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Fruit trees do better when they’re pruned.

Gardens do better when weeds are pulled.

And vehicles get better gas mileage when unneeded weight is removed.

You’re seeing a trend here, right?

Whatever gets in the way of productivity needs to go.

And so it is with our spiritual lives.

We don’t “get efficient” once and then we’re set for life.

And we don’t get spiritual once and then we’re set for eternity.

Far from it.

Fruit trees need pruned yearly.

Gardens need weeds pulled weekly.

Vehicles need dead weight removed daily.

You and I need pruning every so often in order to remain fruitful.

We need to pull weeds of sin and distraction in order to provide more bountiful service to the Lord.

And we all could probably benefit from getting rid of “dead weight” habits or hangups that, at best, slow us down and, at worst, leave us broken down on the side of life’s road.

The author of Hebrews gives us needed advice:

“Therefore, since we are surrounded by such a huge crowd of witnesses to the life of faith, let us strip off every weight that slows us down, especially the sin that so easily trips us up.” (Hebrews 12:1)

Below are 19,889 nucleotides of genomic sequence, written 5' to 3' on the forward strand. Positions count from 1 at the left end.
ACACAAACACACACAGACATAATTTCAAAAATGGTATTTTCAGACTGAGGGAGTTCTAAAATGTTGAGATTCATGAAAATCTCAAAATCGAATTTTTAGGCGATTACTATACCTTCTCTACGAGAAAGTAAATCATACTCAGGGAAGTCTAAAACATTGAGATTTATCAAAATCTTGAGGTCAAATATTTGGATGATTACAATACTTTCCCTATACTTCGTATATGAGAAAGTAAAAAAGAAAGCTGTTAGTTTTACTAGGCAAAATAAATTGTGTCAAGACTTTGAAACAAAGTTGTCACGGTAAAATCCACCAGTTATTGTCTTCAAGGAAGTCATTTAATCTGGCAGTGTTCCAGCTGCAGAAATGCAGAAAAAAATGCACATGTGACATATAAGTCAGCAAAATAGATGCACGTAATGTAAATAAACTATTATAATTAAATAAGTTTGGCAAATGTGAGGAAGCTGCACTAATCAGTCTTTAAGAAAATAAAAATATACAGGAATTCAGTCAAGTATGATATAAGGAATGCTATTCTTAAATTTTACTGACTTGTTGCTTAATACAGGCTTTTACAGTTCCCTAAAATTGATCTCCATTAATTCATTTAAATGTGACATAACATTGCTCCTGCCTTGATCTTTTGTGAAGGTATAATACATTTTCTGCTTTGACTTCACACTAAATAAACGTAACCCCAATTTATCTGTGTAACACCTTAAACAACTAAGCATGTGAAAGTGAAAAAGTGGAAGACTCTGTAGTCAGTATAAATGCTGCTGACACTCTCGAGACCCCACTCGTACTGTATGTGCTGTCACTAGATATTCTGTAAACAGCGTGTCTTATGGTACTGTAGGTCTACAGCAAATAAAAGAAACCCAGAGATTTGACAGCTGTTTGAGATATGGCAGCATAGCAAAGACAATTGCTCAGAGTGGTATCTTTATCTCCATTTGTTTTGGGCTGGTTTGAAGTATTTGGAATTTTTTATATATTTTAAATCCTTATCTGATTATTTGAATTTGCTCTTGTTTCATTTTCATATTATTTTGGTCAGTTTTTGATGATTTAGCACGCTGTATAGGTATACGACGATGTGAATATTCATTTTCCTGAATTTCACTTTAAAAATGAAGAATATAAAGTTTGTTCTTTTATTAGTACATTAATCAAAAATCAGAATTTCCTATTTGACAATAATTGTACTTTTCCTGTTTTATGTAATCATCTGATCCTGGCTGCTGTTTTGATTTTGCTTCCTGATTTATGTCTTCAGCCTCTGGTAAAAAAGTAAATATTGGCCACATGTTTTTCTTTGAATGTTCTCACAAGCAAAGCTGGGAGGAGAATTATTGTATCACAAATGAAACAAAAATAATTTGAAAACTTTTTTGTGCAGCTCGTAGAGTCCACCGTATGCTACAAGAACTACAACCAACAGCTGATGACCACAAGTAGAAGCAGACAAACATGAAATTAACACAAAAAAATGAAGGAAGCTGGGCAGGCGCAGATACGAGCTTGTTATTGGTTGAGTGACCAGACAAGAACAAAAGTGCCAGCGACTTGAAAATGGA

Every person has a stumbling block sin that keeps tripping up him or her.

I’m talking about that sin that we say we’re not going to repeat but then, guess what?

We repeat it.

Self-hatred is not the solution although it can be hard to avoid as illustrated by the Apostle Paul’s autobiographical cry, “What a wretched man I am!”

Determined vigilance and deep humility are vital in this struggle between flesh and spirit.

We must always remember that we avoid the ditch when we stay between the lines of God’s Word and will.

And that happens when we keep our noses pointed down the centerline of the “straight and narrow” rather than seeking after those things that we can pursue only if we let go of God’s hand.

Listen, if we never take the first step toward the ditch, we won’t fall into it.

Recall the steps that have led you into the stumbling block sin. And resist taking even the first one.

Paul told Timothy it’s not enough to consider and then abstain from youthful lusts.

The young man needed to flee youthful lusts.

We’ll each be better off as we run away from temptation rather than thinking we can manage it.

As always, I love you

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